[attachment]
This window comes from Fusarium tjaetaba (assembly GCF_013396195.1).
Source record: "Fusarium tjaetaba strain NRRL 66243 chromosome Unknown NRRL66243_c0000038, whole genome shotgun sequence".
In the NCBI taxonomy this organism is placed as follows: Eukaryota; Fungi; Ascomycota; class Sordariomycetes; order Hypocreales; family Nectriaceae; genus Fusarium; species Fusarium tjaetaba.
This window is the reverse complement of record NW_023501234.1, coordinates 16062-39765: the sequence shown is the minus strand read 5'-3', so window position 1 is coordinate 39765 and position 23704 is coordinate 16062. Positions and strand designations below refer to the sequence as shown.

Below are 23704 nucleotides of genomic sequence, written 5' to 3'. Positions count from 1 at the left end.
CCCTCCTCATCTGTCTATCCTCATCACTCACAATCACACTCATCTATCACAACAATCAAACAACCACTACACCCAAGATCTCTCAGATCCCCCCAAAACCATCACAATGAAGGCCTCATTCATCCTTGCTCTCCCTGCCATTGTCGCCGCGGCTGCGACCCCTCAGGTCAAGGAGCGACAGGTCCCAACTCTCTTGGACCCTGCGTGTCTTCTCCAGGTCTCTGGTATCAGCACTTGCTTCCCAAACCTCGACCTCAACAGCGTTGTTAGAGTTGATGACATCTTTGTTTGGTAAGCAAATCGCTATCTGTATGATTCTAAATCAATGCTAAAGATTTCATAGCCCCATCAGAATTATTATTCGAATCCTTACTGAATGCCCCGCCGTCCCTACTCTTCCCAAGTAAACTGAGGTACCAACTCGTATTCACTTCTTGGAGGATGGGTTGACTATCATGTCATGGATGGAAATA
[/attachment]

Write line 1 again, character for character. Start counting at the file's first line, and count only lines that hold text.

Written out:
This window comes from Fusarium tjaetaba (assembly GCF_013396195.1).